Pregame on Long Island: Bruins Haven't Shown Islanders Their Best
UNIONDALE, NY - The Bruins face the New York Islanders Monday night in the teams' third and final meeting of the season.
The previous two didn't go the Bruins' way. But the Black & Gold are in a much different position than they were for those matchups; they've found stability.
Back on November 2, the Bruins dropped a 3-1 loss to the Islanders at Nassau Coliseum. They were marred in an an inconsistent stretch, and Bruins Head Coach Claude Julien wanted a higher compete level from his team.
When the Islanders visited TD Garden on New Year's Eve, the Bruins jumped out to a 3-1 lead, before New York powered back to a 5-3 win with four power-play goals.
"I just think we didn't come out and play well," said Julien, of a common thread between those games.
"I don't think we played our best against them and I think that's going to be the challenge, is to come out there and play our game, and come out and play the way we can play, and hopefully see a difference there in the outcome."
The Islanders certainly made their own breaks, but Boston also felt those two losses were self-inflicted.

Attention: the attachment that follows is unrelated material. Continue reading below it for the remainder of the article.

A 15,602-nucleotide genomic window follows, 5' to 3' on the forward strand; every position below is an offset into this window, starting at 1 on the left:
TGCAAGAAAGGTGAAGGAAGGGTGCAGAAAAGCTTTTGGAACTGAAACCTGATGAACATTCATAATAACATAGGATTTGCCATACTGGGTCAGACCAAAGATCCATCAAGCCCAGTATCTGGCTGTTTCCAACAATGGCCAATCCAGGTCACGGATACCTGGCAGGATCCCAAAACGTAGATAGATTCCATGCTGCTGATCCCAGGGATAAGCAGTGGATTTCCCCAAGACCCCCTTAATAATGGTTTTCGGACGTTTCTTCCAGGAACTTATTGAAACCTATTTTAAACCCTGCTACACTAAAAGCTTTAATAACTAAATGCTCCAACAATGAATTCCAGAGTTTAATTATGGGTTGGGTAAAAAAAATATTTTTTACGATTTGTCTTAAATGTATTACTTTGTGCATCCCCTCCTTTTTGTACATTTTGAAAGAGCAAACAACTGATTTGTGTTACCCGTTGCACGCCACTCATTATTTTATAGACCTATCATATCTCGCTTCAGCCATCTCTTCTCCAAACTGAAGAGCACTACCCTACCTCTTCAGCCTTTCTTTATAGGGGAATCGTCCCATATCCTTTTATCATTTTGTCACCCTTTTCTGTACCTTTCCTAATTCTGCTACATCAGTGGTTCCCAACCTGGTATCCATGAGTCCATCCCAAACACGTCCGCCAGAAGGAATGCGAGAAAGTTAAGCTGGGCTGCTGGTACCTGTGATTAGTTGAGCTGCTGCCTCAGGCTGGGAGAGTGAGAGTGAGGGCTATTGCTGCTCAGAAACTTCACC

"They've kind of exposed us a little bit, but at the same time, we've been sloppy," Daniel Paille said pregame. "And for us, it's key to maintain our style of play where we're kind of more defensive, where they are kind of on the go. And when we kind of run into their game, it kind of shows our weakness there, so it's important we stay with our system."
The "run-and-gun" style of the Islanders isn't how Boston wants to play. As evidenced by their most recent 6-1 win in Philadelphia on Saturday, the Bruins' best games come when they sustain their forecheck and spend ample time in the offensive zone.
It's a simple notion: more offensive zone time translates to more opportunities. But when the Bruins are really going, four lines are sustaining pressure, and they outbattle their opponent, they're a tough team to beat.
"In all areas of the game, we seemed to be sharp, alert," said Julien, of the commanding win over the Flyers. "We did a pretty good job of defending, but at the same time, I thought we did a good job of managing the puck, especially in the offensive zone."
"Not [the Flyers] best game, no doubt, but when you get in those situations, you really try and analyze what your team has done, and I was pleased with that."
The Bruins may feel confident about their game right now and the Islanders may be a team that's 21-25-8 on the season, but there's no denying that it will still be a tough night containing them.
"They're young and every once in while, they might get some ebbs and flows in their game, but they're a pretty good team and they're really earning the respect of a lot of teams around this league, including us," said Julien.
"We can't expect it to be easy anymore against these guys," remarked Milan Lucic. "They were a playoff team last year, they've showed they're starting to become more of the real deal, and we've got to have a better mindset heading into this one than the previous two."